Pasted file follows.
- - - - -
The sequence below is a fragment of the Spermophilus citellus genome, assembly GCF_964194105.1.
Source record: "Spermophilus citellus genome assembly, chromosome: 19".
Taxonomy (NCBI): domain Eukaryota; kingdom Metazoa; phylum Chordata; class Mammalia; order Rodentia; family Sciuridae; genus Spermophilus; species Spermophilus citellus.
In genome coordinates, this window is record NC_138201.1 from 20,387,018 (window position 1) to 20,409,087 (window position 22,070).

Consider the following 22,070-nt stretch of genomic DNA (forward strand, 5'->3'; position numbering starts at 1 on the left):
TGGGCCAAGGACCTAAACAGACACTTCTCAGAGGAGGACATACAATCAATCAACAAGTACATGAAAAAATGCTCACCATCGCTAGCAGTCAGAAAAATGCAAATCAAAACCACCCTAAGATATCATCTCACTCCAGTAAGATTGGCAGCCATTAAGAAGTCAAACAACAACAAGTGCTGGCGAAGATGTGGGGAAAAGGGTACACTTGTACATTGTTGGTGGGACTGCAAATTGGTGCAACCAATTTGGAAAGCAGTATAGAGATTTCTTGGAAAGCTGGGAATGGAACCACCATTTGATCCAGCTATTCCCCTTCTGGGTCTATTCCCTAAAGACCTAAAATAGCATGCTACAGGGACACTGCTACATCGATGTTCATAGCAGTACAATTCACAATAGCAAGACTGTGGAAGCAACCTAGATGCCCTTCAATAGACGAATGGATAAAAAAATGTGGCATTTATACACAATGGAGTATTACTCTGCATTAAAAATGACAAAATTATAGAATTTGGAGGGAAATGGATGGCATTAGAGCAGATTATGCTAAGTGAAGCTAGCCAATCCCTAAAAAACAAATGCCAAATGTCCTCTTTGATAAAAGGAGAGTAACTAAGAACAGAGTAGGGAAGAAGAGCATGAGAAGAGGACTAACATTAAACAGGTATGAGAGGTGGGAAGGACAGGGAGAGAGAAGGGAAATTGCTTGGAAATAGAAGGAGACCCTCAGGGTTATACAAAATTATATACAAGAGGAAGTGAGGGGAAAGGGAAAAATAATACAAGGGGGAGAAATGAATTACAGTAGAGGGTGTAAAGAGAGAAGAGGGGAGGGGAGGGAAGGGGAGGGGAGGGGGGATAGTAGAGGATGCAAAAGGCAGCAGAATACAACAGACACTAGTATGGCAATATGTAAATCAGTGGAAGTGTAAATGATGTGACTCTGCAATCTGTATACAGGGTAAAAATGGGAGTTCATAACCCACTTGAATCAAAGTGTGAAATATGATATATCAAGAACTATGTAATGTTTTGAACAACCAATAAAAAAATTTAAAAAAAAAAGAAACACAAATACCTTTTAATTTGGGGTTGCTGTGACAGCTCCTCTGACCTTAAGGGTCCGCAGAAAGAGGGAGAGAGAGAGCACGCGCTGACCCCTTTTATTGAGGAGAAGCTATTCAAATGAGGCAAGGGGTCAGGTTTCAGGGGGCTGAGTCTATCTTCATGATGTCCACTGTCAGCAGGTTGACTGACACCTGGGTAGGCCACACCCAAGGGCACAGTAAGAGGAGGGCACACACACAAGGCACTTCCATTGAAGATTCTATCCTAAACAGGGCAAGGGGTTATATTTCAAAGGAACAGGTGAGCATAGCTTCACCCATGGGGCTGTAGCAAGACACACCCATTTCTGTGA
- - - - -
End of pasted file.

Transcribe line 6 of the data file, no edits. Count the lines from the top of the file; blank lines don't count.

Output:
TGGGCCAAGGACCTAAACAGACACTTCTCAGAGGAGGACATACAATCAATCAACAAGTACATGAAAAAATGCTCACCATCGCTAGCAGTCAGAAAAATGCAAATCAAAACCACCCTAAGATATCATCTCACTCCAGTAAGATTGGCAGCCATTAAGAAGTCAAACAACAACAAGTGCTGGCGAAGATGTGGGGAAAAGGGTACACTTGTACATTGTTGGTGGGACTGCAAATTGGTGCAACCAATTTGGAAAGCAGTATAGAGATTTCTTGGAAAGCTGGGAATGGAACCACCATTTGATCCAGCTATTCCCCTTCTGGGTCTATTCCCTAAAGACCTAAAATAGCATGCTACAGGGACACTGCTACATCGATGTTCATAGCAGTACAATTCACAATAGCAAGACTGTGGAAGCAACCTAGATGCCCTTCAATAGACGAATGGATAAAAAAATGTGGCATTTATACACAATGGAGTATTACTCTGCATTAAAAATGACAAAATTATAGAATTTGGAGGGAAATGGATGGCATTAGAGCAGATTATGCTAAGTGAAGCTAGCCAATCCCTAAAAAACAAATGCCAAATGTCCTCTTTGATAAAAGGAGAGTAACTAAGAACAGAGTAGGGAAGAAGAGCATGAGAAGAGGACTAACATTAAACAGGTATGAGAGGTGGGAAGGACAGGGAGAGAGAAGGGAAATTGCTTGGAAATAGAAGGAGACCCTCAGGGTTATACAAAATTATATACAAGAGGAAGTGAGGGGAAAGGGAAAAATAATACAAGGGGGAGAAATGAATTACAGTAGAGGGTGTAAAGAGAGAAGAGGGGAGGGGAGGGAAGGGGAGGGGAGGGGGGATAGTAGAGGATGCAAAAGGCAGCAGAATACAACAGACACTAGTATGGCAATATGTAAATCAGTGGAAGTGTAAATGATGTGACTCTGCAATCTGTATACAGGGTAAAAATGGGAGTTCATAACCCACTTGAATCAAAGTGTGAAATATGATATATCAAGAACTATGTAATGTTTTGAACAACCAATAAAAAAATTTAAAAAAAAAAGAAACACAAATACCTTTTAATTTGGGGTTGCTGTGACAGCTCCTCTGACCTTAAGGGTCCGCAGAAAGAGGGAGAGAGAGAGCACGCGCTGACCCCTTTTATTGAGGAGAAGCTATTCAAATGAGGCAAGGGGTCAGGTTTCAGGGGGCTGAGTCTATCTTCATGATGTCCACTGTCAGCAGGTTGACTGACACCTGGGTAGGCCACACCCAAGGGCACAGTAAGAGGAGGGCACACACACAAGGCACTTCCATTGAAGATTCTATCCTAAACAGGGCAAGGGGTTATATTTCAAAGGAACAGGTGAGCATAGCTTCACCCATGGGGCTGTAGCAAGACACACCCATTTCTGTGA